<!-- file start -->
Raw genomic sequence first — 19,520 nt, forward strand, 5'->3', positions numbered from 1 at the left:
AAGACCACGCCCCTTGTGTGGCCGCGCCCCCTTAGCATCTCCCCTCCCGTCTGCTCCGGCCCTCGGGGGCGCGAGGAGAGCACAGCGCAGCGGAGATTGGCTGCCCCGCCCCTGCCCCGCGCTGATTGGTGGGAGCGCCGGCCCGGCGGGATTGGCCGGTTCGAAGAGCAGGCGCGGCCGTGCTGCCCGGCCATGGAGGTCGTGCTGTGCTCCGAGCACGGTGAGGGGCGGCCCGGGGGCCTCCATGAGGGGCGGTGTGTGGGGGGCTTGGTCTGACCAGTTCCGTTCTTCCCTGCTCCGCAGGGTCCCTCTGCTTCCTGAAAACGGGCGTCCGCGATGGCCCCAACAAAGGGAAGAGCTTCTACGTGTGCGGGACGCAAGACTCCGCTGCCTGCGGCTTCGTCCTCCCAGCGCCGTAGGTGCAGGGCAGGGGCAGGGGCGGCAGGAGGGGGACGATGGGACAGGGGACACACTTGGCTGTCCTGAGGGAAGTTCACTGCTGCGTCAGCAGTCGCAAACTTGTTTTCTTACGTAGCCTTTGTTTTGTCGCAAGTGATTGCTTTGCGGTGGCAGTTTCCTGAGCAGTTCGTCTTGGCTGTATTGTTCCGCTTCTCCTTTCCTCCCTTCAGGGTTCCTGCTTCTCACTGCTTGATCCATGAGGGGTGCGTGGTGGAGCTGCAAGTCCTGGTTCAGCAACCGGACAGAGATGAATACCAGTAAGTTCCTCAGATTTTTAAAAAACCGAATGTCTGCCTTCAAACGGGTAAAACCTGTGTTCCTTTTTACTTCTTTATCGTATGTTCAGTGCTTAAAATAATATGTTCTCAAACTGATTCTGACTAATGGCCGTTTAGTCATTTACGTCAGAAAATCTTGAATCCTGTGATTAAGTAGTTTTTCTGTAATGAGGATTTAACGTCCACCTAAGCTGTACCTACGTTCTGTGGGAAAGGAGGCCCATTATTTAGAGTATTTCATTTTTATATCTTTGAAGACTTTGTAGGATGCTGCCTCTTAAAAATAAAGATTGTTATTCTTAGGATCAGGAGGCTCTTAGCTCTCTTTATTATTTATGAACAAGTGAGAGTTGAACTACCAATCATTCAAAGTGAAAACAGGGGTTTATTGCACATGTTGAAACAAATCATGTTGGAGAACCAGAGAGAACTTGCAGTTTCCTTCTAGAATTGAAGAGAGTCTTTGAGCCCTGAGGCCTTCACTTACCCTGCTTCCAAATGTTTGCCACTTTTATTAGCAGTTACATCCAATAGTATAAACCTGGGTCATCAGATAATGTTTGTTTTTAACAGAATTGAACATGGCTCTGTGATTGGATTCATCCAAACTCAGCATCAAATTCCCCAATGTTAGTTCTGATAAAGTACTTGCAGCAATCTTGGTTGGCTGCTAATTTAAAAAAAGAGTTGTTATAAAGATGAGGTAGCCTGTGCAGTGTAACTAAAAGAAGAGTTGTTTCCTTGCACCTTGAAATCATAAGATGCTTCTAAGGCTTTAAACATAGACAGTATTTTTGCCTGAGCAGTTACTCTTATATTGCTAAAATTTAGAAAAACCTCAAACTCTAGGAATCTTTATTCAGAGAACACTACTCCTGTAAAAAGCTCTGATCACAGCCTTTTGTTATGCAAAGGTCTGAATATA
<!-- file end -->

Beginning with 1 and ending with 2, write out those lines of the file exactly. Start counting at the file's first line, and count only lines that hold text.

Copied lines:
Raw genomic sequence first — 19,520 nt, forward strand, 5'->3', positions numbered from 1 at the left:
AAGACCACGCCCCTTGTGTGGCCGCGCCCCCTTAGCATCTCCCCTCCCGTCTGCTCCGGCCCTCGGGGGCGCGAGGAGAGCACAGCGCAGCGGAGATTGGCTGCCCCGCCCCTGCCCCGCGCTGATTGGTGGGAGCGCCGGCCCGGCGGGATTGGCCGGTTCGAAGAGCAGGCGCGGCCGTGCTGCCCGGCCATGGAGGTCGTGCTGTGCTCCGAGCACGGTGAGGGGCGGCCCGGGGGCCTCCATGAGGGGCGGTGTGTGGGGGGCTTGGTCTGACCAGTTCCGTTCTTCCCTGCTCCGCAGGGTCCCTCTGCTTCCTGAAAACGGGCGTCCGCGATGGCCCCAACAAAGGGAAGAGCTTCTACGTGTGCGGGACGCAAGACTCCGCTGCCTGCGGCTTCGTCCTCCCAGCGCCGTAGGTGCAGGGCAGGGGCAGGGGCGGCAGGAGGGGGACGATGGGACAGGGGACACACTTGGCTGTCCTGAGGGAAGTTCACTGCTGCGTCAGCAGTCGCAAACTTGTTTTCTTACGTAGCCTTTGTTTTGTCGCAAGTGATTGCTTTGCGGTGGCAGTTTCCTGAGCAGTTCGTCTTGGCTGTATTGTTCCGCTTCTCCTTTCCTCCCTTCAGGGTTCCTGCTTCTCACTGCTTGATCCATGAGGGGTGCGTGGTGGAGCTGCAAGTCCTGGTTCAGCAACCGGACAGAGATGAATACCAGTAAGTTCCTCAGATTTTTAAAAAACCGAATGTCTGCCTTCAAACGGGTAAAACCTGTGTTCCTTTTTACTTCTTTATCGTATGTTCAGTGCTTAAAATAATATGTTCTCAAACTGATTCTGACTAATGGCCGTTTAGTCATTTACGTCAGAAAATCTTGAATCCTGTGATTAAGTAGTTTTTCTGTAATGAGGATTTAACGTCCACCTAAGCTGTACCTACGTTCTGTGGGAAAGGAGGCCCATTATTTAGAGTATTTCATTTTTATATCTTTGAAGACTTTGTAGGATGCTGCCTCTTAAAAATAAAGATTGTTATTCTTAGGATCAGGAGGCTCTTAGCTCTCTTTATTATTTATGAACAAGTGAGAGTTGAACTACCAATCATTCAAAGTGAAAACAGGGGTTTATTGCACATGTTGAAACAAATCATGTTGGAGAACCAGAGAGAACTTGCAGTTTCCTTCTAGAATTGAAGAGAGTCTTTGAGCCCTGAGGCCTTCACTTACCCTGCTTCCAAATGTTTGCCACTTTTATTAGCAGTTACATCCAATAGTATAAACCTGGGTCATCAGATAATGTTTGTTTTTAACAGAATTGAACATGGCTCTGTGATTGGATTCATCCAAACTCAGCATCAAATTCCCCAATGTTAGTTCTGATAAAGTACTTGCAGCAATCTTGGTTGGCTGCTAATTTAAAAAAAGAGTTGTTATAAAGATGAGGTAGCCTGTGCAGTGTAACTAAAAGAAGAGTTGTTTCCTTGCACCTTGAAATCATAAGATGCTTCTAAGGCTTTAAACATAGACAGTATTTTTGCCTGAGCAGTTACTCTTATATTGCTAAAATTTAGAAAAACCTCAAACTCTAGGAATCTTTATTCAGAGAACACTACTCCTGTAAAAAGCTCTGATCACAGCCTTTTGTTATGCAAAGGTCTGAATATA